East Kent Hospitals Trust has pleaded guilty to a charge of failing to discharge its duty to provide safe care and treatment, resulting in avoidable harm in relation to the death of seven day old Harry Richford and care of his mum Sarah at QEQM Hospital in 2017.
A hearing was held at Folkestone Magistrates’ Court today (April 19) for the prosecution brought by the Care Quality Commission.
Original charges were amended from ‘potentially’ to actually causing harm and the Trust admitted guilt. Harry’s parents Sarah and Tom and family members were in court for the hearing before District Judge Justin Barron.
Defence for East Kent Hospitals, Mr Spencer, said the Trust was “deeply sorry” and gave “unreserved apologies for the failure” to the Richford family.
A suggested sentencing date for October was rejected by Judge Barron who said this was too long to wait and he would prefer sentencing in June.
A date of June 18 at Folkestone Magistrates’ Court before Judge Barron has been set.
The Judge explained that as a summary offence it had to be dealt with within the magistrates court and the penalty available would be a fine which could be unlimited.
The decision to prosecute follows a coroner ruling that the death of Harry was avoidable.
The inquest had heard of the “panic” after Harry was born by emergency Caesarean section during which his heartbeat kept dropping. Harry died seven days after his delivery from a condition caused by a lack of oxygen. An independent report said he might have survived had there not been a delay in resuscitation at his birth that caused irreversible brain damage.
Coroner Christopher Sutton-Mattocks agreed with that conclusion and said Harry and his parents had been ‘failed.’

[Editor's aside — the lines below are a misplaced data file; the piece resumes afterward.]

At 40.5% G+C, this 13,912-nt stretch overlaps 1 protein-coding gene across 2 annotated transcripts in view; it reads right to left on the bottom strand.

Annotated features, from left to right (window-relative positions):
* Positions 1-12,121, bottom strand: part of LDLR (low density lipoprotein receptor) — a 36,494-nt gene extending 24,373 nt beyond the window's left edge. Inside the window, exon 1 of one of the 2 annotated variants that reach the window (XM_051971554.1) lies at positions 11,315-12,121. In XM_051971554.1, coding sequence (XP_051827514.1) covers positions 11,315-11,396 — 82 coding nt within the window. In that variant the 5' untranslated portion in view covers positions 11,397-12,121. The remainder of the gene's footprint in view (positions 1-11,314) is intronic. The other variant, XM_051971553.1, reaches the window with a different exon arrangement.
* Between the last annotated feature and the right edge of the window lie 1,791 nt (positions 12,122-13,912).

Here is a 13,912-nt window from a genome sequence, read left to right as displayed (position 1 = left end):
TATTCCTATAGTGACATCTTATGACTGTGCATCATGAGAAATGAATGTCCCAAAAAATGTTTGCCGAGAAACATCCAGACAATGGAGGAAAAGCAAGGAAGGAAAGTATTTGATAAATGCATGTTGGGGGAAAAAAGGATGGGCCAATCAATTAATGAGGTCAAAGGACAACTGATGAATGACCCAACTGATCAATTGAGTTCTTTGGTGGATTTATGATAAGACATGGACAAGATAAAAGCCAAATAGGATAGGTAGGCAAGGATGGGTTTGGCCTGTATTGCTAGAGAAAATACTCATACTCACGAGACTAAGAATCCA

There was also criticism of the hospital trust which had said Harry’s death was expected, resulting in his parents, Tom and Sarah Richford, from Birchington, having to fight for an inquest.
The couple were supported at the time by North Thanet MP Sir Roger Gale, who commended them for their ‘courage and quiet dignity.’
Harry’s grandfather Derek has campaigned tirelessly to see the East Kent Hospitals Trust held accountable.
A statement issued by the Richford family says: “Today, the East Kent Hospitals Trust have submitted a plea of guilty on the two charges of unsafe care and treatment for Sarah and Harry Richford. This plea is welcomed as it will avoid all the awful details having to be replayed in public once more.
“For the period of 2020 following Harry’s inquest, neonatal deaths have fallen in the Trust by 55% and still births by 20% compared to the previous 7-year average. This proves that with the right level of focus, leadership and attention, baby’s lives can be saved. Harry’s life and our sacrifice has made a significant difference here in East Kent and it must be maintained.”
East Kent Hospitals Chief Executive, Susan Acott, said today: “We are deeply sorry that we failed Harry, Sarah and the Richford family and apologise unreservedly for our failures in their care.